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Race NewsBlack Journalists and the Fight for Racial Justice in the Twentieth Century$
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Fred Carroll

Print publication date: 2017

Print ISBN-13: 9780252041495

Published to Illinois Scholarship Online: May 2018

DOI: 10.5622/illinois/9780252041495.001.0001

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Into the White Newsroom

Into the White Newsroom

(p.180) Chapter 7 Into the White Newsroom
Race News

Fred Carroll

University of Illinois Press

White newspaper editors moved tepidly in the 1970s to integrate their newsrooms after the Kerner Commission highlighted how institutionalized racism resulted in unfair and inaccurate coverage of urban uprisings and race riots. This marked the moment when the black press lost its near exclusive access to the labor of black journalists, and the white press reluctantly reconsidered how it wrote about black communities and their concerns. Integration was difficult. White editors doubted black reporters’ objectivity, questioned their abilities, and refused to promote them. Black reporters working in the white media also encountered skepticism from African Americans who distrusted the journalists’ employers. To protect their professional rights, black reporters filed employment discrimination complaints and lawsuits, challenged government subpoenas, and formed advocacy organizations.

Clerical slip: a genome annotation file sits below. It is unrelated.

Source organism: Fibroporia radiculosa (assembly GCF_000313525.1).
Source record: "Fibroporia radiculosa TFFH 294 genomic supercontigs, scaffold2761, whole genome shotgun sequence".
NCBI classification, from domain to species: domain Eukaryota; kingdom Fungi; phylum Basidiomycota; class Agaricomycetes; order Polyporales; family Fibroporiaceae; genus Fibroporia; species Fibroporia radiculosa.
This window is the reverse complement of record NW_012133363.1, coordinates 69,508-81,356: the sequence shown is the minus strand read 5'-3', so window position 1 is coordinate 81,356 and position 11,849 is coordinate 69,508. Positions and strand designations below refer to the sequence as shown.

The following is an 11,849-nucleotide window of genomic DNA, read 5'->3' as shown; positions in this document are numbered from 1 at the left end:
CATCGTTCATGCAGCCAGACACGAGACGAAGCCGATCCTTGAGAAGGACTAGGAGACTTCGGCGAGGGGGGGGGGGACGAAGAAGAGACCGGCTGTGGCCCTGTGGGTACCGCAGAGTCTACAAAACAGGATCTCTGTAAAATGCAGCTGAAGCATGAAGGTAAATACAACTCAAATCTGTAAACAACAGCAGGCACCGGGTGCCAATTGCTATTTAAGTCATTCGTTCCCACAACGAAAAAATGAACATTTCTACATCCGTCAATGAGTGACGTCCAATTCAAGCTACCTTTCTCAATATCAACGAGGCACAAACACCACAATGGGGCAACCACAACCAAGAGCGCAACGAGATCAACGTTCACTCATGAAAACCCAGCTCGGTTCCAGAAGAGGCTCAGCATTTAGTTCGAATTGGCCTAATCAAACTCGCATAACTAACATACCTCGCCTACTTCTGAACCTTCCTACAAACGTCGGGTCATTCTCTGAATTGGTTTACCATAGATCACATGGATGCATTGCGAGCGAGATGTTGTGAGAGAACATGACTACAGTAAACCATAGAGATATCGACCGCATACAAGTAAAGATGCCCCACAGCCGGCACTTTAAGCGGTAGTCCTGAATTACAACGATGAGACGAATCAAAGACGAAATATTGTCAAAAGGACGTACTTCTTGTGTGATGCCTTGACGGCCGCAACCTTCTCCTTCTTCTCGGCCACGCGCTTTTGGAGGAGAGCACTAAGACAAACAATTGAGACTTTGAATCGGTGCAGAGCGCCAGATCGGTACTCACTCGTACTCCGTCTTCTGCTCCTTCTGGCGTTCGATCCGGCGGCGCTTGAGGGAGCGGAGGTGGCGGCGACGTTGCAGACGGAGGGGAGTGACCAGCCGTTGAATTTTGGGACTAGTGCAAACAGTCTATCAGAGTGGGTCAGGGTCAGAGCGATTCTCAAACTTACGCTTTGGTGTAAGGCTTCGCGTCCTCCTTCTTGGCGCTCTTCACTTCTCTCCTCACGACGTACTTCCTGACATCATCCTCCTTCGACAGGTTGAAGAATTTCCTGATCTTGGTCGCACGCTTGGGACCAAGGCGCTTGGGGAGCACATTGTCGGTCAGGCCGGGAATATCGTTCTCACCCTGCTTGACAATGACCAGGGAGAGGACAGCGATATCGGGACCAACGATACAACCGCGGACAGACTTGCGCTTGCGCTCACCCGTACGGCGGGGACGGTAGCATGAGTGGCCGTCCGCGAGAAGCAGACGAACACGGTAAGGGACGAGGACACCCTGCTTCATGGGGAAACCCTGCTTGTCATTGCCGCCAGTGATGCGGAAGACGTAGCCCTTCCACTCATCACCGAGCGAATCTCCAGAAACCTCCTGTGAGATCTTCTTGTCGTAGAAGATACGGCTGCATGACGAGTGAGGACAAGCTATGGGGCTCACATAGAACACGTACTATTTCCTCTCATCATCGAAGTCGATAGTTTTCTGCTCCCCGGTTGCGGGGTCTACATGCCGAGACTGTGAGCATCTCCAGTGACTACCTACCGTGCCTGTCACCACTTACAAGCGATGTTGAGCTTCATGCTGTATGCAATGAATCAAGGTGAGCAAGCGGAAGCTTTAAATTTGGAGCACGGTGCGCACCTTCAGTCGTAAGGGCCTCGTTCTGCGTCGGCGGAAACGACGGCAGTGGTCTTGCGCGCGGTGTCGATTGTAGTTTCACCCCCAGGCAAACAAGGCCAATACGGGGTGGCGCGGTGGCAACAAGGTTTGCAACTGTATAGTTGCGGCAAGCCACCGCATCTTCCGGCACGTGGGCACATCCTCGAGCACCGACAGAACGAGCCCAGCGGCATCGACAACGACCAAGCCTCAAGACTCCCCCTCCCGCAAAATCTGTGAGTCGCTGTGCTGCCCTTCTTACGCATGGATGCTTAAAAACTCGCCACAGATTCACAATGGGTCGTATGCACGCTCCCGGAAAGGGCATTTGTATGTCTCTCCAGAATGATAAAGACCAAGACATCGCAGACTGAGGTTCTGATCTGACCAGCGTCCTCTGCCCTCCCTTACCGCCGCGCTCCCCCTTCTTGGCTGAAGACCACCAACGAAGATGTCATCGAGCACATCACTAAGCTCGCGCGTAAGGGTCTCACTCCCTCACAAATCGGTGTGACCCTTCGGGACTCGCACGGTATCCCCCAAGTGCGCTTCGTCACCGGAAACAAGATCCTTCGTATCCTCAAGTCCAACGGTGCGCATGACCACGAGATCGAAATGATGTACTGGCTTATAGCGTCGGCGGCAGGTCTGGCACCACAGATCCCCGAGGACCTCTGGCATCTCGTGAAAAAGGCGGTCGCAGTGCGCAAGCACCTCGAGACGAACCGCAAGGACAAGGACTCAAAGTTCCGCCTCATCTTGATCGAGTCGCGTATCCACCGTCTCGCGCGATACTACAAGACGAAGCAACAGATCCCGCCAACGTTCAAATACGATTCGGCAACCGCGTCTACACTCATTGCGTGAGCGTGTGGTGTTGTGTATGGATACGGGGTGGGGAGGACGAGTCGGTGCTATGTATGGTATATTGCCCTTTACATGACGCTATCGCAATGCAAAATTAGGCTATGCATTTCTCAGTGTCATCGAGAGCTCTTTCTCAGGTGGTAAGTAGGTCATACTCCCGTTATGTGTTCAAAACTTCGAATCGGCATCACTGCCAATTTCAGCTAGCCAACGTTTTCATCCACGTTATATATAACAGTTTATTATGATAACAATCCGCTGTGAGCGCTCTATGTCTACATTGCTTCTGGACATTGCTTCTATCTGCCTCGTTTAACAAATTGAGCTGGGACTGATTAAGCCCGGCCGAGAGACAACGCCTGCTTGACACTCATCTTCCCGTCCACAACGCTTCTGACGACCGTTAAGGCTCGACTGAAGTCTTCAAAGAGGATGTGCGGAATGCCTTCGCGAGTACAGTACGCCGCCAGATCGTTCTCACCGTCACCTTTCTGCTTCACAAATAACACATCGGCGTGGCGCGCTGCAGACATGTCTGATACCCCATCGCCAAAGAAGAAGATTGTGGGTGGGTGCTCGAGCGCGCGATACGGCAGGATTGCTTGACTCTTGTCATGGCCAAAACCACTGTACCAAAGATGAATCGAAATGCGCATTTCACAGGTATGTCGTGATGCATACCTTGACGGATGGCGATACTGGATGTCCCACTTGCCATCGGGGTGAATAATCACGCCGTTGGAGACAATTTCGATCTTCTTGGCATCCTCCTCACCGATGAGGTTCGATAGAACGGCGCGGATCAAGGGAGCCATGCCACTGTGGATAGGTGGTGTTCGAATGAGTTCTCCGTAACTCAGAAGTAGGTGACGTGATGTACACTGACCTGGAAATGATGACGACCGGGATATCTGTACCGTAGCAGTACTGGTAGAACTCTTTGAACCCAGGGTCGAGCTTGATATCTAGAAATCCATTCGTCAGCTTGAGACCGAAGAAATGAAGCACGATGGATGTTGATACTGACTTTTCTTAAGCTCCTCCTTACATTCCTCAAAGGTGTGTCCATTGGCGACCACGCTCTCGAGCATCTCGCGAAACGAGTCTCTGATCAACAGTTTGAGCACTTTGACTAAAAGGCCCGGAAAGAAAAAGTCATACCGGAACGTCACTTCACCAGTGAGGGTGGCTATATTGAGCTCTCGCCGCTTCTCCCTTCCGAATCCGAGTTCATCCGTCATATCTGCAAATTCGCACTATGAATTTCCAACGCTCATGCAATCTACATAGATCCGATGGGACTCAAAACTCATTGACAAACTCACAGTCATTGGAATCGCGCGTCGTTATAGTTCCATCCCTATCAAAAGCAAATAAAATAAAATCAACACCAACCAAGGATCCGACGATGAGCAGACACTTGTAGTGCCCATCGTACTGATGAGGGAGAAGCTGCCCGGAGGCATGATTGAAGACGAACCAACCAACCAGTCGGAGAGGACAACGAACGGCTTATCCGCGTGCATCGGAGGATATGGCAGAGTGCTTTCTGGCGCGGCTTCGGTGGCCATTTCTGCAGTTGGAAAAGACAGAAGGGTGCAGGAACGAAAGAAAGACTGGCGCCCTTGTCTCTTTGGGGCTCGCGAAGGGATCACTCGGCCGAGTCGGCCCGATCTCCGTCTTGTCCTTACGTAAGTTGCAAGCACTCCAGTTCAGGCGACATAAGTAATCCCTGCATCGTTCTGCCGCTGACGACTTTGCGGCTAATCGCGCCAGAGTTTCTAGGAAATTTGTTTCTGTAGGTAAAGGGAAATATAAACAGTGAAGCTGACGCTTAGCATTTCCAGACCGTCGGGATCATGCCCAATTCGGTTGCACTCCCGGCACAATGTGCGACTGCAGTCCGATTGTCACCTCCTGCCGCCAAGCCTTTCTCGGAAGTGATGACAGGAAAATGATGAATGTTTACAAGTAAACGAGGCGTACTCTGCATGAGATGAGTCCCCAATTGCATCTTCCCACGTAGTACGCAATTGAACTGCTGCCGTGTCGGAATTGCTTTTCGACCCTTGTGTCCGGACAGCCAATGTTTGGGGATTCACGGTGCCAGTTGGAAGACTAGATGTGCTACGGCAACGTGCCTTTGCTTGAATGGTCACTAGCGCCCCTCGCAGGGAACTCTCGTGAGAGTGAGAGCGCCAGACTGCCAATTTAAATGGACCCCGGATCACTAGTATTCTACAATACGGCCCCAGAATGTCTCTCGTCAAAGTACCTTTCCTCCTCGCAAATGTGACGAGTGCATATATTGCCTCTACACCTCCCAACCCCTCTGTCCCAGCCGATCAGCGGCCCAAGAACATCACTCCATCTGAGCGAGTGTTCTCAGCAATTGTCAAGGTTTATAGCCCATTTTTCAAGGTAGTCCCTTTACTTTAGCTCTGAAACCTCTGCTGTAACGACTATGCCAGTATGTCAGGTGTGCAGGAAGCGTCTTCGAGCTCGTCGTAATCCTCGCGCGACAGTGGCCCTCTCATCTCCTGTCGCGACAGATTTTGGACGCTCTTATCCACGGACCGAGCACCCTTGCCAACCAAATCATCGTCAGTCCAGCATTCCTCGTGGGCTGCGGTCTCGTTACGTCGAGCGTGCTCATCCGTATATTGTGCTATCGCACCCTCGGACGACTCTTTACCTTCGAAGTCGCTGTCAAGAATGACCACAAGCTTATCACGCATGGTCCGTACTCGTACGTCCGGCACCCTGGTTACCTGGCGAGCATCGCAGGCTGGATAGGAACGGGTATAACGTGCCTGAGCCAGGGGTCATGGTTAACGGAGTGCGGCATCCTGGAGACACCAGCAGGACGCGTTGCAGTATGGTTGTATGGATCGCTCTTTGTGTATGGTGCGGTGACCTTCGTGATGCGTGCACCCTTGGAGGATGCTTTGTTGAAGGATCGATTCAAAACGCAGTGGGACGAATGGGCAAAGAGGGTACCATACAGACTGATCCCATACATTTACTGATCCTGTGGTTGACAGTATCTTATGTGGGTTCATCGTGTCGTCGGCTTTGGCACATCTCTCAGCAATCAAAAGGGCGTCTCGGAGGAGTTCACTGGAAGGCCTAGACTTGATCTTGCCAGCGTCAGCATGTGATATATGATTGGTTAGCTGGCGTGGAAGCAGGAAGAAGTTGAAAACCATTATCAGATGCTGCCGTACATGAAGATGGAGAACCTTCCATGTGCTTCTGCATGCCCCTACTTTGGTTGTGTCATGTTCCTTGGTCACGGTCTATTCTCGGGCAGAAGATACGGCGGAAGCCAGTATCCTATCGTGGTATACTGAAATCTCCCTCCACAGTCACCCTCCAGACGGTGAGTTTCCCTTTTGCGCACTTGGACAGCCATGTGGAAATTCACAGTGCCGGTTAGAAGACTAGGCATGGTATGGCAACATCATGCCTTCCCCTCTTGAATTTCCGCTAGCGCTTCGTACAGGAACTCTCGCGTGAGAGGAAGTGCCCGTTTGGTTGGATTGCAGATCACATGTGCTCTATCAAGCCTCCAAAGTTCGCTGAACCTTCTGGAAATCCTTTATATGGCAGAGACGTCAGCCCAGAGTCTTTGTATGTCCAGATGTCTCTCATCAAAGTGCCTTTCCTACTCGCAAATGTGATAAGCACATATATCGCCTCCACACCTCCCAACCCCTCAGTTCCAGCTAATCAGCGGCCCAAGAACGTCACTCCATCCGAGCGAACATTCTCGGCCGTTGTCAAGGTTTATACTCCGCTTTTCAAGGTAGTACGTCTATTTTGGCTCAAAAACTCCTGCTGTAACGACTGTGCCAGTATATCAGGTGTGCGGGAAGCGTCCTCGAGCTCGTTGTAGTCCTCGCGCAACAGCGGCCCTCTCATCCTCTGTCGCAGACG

Keywords:   institutionalized racism, integration, Kerner Commission, objectivity, race riots, urban uprisings, white media, white newspapers

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